Following repeated defeats in elections, criticism of the chairmanship of the Nationalist Movement Party (MHP) has begun with party opposition figures challenging the party's current chairman, Devlet Bahçeli. Former Parliament Deputy Chairwoman Meral Akşener, who was not included on the MHP's candidate list for the Nov. 1 elections despite having a strong voice in the party, will reportedly announce her candidacy for the MHP leadership on Nov. 25, the birthday of MHP founder Alparslan Türkeş.
After Akşener announces her candidacy in a press briefing, it has been reported that other candidates will also announce their candidacies one by one in efforts to keep the opposition against Bahçeli active. Along with Akşener, there are three other MHP figures who are likely to run – Sinan Oğan, a former MHP Iğdır deputy who was expelled from the party before the June 7 elections but returned after the Nov 1 elections; former Deputy Chairman Süleyman Sazak and Selim Kaptaoğlu, who was Alparslan Türkeş's deputy secretary-general. Former MHP Deputy Koray Aydın is also expected to run even though he has kept a low profile.
Sources allege that while the candidates for the MHP chairmanship will campaign without criticizing each other, Akşener has gained enough votes – 249 – to call for an extraordinary congress. The party's headquarters, however, continue to say the opposition group in the MHP cannot find enough votes of support, which means Bahçeli will remain party chairman. The possible candidates are expected to follow their own agendas, but if one gets more signatures of support then all the other possible candidates, they will supposedly unite around that person. Akşener also aims to not criticize Bahçeli in efforts to embrace all groups in the party. It has also been indicated that Akşener's policy includes making the MHP the ruling party in a single-party government in which the chairman of the party becomes prime minister.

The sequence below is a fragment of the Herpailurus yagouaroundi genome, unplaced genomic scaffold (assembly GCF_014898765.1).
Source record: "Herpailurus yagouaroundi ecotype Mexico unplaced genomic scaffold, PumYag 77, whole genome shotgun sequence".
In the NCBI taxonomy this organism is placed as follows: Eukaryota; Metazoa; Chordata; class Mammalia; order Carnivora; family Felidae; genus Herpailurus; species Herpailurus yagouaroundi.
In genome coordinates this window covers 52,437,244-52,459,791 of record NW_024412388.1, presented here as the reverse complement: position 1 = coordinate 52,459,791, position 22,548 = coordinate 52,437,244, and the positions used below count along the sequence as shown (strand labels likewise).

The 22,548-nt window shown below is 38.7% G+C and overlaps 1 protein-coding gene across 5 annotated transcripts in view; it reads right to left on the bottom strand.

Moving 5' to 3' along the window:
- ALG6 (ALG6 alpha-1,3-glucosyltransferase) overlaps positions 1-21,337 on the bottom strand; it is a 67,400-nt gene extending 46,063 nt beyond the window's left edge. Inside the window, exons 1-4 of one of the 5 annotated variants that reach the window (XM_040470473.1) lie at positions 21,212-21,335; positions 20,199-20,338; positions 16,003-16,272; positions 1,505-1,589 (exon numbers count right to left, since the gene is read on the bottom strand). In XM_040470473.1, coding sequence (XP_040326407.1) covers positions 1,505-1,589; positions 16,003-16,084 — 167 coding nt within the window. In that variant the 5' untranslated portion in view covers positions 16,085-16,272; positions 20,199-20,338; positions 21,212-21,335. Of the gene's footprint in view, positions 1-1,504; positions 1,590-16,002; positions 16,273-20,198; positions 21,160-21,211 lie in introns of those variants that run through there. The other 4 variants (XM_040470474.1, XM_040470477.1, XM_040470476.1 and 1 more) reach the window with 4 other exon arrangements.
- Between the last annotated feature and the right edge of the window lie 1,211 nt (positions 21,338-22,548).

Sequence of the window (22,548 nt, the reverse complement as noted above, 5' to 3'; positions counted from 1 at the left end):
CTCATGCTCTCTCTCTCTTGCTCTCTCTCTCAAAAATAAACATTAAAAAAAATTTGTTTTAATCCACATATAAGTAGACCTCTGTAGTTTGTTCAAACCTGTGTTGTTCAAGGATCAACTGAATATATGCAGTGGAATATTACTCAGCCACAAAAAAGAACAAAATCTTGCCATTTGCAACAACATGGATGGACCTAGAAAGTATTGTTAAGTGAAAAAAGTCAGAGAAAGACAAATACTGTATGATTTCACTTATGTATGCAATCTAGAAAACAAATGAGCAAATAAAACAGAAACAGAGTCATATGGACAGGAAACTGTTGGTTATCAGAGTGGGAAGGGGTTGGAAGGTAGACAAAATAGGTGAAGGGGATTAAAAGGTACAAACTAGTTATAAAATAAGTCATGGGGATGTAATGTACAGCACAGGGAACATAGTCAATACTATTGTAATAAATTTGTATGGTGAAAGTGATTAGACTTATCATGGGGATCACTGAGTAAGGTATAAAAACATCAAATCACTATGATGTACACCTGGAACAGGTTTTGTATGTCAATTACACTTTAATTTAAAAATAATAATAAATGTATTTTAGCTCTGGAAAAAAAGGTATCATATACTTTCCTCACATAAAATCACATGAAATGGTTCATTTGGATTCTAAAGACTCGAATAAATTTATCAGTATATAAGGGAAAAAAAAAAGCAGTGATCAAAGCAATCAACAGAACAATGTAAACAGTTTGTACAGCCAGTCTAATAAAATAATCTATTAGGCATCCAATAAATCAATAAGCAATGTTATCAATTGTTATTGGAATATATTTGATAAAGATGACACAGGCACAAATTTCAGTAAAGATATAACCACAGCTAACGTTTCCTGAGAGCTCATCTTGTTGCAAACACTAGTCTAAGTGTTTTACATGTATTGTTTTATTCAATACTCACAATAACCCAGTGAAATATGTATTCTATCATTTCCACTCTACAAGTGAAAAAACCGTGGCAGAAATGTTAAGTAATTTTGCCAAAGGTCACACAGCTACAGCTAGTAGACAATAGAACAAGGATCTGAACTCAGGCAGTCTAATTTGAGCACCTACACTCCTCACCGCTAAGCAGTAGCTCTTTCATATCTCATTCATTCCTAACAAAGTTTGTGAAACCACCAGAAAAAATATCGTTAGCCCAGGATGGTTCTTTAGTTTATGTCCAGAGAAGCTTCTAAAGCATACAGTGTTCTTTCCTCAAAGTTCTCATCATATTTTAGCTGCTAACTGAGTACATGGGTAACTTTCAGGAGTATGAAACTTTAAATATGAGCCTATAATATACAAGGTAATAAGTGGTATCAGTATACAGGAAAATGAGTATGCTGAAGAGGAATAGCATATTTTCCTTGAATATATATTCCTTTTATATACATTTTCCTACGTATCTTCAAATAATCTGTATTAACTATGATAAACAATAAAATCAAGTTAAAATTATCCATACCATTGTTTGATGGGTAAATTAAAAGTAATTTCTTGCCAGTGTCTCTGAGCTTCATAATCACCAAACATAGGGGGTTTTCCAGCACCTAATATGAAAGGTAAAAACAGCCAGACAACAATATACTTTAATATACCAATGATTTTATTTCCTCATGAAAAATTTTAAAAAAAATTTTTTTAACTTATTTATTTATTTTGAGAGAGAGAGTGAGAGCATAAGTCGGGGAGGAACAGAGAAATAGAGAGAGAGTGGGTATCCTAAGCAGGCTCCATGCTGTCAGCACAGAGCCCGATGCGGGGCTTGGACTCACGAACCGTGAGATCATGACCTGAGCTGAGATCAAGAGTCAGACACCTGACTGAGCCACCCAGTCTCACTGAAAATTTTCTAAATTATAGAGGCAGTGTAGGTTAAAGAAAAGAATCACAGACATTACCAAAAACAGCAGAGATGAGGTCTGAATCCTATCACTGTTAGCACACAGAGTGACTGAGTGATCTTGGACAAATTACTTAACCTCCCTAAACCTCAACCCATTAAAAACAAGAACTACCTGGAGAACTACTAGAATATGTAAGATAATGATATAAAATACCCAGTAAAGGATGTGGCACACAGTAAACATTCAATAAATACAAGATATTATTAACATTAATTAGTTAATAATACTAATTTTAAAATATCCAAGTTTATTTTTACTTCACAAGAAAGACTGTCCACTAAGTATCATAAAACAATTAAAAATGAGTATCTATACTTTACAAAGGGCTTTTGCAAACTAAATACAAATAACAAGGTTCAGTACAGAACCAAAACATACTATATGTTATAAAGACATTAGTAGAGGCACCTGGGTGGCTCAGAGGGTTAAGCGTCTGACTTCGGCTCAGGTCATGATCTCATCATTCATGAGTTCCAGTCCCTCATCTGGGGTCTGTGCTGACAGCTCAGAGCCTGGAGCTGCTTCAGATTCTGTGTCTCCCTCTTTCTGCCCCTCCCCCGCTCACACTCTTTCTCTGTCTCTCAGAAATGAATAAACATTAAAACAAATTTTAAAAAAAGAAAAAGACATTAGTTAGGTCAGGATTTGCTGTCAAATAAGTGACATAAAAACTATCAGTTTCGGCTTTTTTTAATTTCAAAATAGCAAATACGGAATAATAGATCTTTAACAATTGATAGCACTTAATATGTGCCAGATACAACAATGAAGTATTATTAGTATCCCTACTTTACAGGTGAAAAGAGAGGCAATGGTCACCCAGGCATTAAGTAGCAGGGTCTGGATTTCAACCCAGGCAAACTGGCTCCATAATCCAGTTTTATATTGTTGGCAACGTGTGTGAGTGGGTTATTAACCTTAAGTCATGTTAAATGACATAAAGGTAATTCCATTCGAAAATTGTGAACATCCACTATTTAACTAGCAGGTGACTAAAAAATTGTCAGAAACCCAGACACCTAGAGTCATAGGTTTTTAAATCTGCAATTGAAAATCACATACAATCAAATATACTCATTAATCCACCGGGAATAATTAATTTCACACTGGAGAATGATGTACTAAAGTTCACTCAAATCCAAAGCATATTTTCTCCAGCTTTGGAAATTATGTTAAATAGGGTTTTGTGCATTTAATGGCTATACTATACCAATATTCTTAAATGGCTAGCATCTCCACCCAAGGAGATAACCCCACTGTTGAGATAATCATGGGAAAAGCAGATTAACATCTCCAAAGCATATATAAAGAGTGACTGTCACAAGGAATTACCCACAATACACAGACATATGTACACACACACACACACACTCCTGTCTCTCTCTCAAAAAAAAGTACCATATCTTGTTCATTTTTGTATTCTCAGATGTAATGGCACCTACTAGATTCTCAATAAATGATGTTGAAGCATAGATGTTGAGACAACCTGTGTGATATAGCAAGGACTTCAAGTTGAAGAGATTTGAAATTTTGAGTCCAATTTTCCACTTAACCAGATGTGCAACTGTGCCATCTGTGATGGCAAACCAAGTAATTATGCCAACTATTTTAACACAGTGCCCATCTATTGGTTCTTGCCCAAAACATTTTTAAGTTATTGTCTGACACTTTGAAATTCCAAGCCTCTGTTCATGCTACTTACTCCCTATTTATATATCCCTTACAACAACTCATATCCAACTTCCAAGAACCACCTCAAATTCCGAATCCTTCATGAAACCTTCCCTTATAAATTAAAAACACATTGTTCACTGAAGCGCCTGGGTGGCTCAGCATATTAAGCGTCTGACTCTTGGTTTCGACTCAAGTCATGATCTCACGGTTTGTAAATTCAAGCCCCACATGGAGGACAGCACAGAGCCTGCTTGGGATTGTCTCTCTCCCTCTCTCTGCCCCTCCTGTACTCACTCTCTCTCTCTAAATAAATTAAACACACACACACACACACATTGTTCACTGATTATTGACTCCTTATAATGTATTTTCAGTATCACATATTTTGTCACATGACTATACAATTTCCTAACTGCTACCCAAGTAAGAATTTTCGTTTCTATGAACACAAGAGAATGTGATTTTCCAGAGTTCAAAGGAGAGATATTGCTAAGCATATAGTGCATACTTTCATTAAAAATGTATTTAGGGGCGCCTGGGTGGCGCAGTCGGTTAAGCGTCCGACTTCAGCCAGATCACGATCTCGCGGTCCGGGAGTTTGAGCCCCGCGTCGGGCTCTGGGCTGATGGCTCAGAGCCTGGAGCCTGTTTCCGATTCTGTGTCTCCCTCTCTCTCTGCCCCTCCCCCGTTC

After the results of the Nov. 1 elections in which the MHP's votes dropped from around 16 percent to 11.9 percent, party dissidents started to question the party's years of failure and decided to try to elect a new chair. The Ankara-based Objective Research Center (ORC) conducted a public survey shortly following the Nov. 1 elections regarding Turkey's political agenda. The survey found that support for the MHP dropped to 10.5 percent as 42 percent of participants were unsatisfied with Bahçeli's leadership.